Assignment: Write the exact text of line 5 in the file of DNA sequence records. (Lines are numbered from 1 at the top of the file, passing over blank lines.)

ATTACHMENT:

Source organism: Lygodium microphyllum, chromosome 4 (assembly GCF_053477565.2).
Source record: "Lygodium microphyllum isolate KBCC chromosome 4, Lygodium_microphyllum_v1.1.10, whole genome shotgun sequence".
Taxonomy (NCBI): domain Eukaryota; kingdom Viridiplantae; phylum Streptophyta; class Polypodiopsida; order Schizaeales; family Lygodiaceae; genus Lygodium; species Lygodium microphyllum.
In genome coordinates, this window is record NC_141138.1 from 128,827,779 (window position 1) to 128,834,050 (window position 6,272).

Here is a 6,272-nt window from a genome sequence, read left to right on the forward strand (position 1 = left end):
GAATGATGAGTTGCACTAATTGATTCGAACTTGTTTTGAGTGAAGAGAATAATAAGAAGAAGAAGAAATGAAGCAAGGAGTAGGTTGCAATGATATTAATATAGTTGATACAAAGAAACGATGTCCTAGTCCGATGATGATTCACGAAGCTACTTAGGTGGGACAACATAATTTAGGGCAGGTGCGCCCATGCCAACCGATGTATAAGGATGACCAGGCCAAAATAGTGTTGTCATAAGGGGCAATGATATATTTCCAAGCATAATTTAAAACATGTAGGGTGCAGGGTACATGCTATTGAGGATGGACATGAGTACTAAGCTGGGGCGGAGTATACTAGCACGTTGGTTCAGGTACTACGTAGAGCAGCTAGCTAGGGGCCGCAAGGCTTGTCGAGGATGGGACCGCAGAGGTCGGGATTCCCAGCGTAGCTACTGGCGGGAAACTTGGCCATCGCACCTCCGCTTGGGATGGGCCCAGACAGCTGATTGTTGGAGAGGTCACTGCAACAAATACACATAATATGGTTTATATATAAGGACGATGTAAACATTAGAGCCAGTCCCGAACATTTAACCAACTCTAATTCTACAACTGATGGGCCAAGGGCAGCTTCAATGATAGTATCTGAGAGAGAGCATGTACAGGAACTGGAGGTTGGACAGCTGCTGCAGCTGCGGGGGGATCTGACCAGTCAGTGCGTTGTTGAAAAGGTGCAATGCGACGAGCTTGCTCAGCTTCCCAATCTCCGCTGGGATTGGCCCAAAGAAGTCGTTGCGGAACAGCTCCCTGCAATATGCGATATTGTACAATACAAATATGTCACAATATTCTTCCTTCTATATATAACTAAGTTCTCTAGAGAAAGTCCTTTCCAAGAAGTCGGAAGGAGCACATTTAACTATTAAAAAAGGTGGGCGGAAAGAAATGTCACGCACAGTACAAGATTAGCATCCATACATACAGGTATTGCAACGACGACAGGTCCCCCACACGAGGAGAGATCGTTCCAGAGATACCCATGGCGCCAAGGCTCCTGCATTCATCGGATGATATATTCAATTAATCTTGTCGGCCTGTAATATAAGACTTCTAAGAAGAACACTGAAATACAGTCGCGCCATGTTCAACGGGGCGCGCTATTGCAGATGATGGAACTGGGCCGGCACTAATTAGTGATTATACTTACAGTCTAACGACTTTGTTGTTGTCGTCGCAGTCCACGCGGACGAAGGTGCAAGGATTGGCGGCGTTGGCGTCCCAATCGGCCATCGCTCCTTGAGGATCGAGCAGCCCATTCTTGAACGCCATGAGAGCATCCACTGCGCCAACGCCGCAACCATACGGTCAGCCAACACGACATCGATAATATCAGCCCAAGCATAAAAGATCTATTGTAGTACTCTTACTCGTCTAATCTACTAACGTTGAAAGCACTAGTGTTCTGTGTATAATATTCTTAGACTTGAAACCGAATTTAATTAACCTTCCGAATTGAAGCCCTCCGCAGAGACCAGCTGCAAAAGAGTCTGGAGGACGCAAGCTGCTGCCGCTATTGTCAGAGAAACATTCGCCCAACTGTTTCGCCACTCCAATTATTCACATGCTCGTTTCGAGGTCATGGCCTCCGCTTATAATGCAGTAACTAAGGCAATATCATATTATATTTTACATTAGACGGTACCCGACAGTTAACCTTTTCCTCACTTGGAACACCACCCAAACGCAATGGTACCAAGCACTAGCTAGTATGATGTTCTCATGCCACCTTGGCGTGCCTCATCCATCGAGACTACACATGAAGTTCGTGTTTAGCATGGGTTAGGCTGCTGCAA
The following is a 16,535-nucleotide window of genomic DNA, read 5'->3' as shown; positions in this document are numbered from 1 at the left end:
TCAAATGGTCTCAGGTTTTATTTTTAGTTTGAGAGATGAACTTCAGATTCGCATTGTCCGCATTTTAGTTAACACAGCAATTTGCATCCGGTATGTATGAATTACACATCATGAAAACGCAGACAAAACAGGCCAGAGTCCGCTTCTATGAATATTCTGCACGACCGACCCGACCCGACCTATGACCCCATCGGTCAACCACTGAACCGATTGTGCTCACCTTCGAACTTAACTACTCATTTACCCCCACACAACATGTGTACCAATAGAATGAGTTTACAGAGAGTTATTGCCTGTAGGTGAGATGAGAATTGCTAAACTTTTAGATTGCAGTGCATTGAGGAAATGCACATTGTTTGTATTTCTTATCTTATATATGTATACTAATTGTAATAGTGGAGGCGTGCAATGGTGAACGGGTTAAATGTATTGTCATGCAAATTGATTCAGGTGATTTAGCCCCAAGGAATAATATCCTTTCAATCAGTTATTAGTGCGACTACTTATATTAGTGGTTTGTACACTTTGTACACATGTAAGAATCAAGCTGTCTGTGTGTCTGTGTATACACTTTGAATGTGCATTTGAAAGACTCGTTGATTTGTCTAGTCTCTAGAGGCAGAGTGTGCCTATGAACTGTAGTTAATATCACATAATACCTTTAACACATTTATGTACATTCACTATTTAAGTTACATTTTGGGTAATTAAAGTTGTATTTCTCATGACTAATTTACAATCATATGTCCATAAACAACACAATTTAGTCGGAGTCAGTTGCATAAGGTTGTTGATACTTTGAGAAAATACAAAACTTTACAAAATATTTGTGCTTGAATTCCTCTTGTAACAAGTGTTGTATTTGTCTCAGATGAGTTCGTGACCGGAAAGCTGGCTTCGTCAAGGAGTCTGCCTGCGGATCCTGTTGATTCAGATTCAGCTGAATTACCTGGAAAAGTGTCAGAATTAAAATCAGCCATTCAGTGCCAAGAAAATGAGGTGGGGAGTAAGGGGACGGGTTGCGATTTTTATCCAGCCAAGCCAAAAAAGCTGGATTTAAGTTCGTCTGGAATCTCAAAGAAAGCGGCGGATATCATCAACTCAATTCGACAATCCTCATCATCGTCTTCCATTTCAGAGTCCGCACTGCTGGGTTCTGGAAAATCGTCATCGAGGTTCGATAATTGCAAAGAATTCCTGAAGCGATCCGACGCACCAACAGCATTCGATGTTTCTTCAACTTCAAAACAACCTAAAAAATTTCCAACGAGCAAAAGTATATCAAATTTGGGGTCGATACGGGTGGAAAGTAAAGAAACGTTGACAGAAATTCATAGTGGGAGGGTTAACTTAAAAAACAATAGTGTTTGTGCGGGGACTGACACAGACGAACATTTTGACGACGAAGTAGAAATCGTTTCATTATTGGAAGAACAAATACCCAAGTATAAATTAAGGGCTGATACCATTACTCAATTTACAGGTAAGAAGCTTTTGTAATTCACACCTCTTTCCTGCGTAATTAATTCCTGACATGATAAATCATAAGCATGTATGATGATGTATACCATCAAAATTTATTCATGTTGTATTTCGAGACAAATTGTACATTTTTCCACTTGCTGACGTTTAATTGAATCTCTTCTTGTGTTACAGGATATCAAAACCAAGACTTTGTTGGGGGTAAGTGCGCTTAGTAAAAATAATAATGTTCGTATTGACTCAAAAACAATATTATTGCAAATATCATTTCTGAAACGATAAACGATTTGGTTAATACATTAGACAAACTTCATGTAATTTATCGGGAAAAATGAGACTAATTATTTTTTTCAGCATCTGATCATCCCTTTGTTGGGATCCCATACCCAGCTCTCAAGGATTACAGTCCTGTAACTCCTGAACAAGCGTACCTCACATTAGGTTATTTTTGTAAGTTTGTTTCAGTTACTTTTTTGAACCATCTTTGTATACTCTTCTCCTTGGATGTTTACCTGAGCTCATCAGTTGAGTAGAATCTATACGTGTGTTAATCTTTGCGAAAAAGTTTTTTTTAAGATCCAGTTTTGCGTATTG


Here is a 6,272-nt window from a genome sequence, read left to right on the forward strand (position 1 = left end):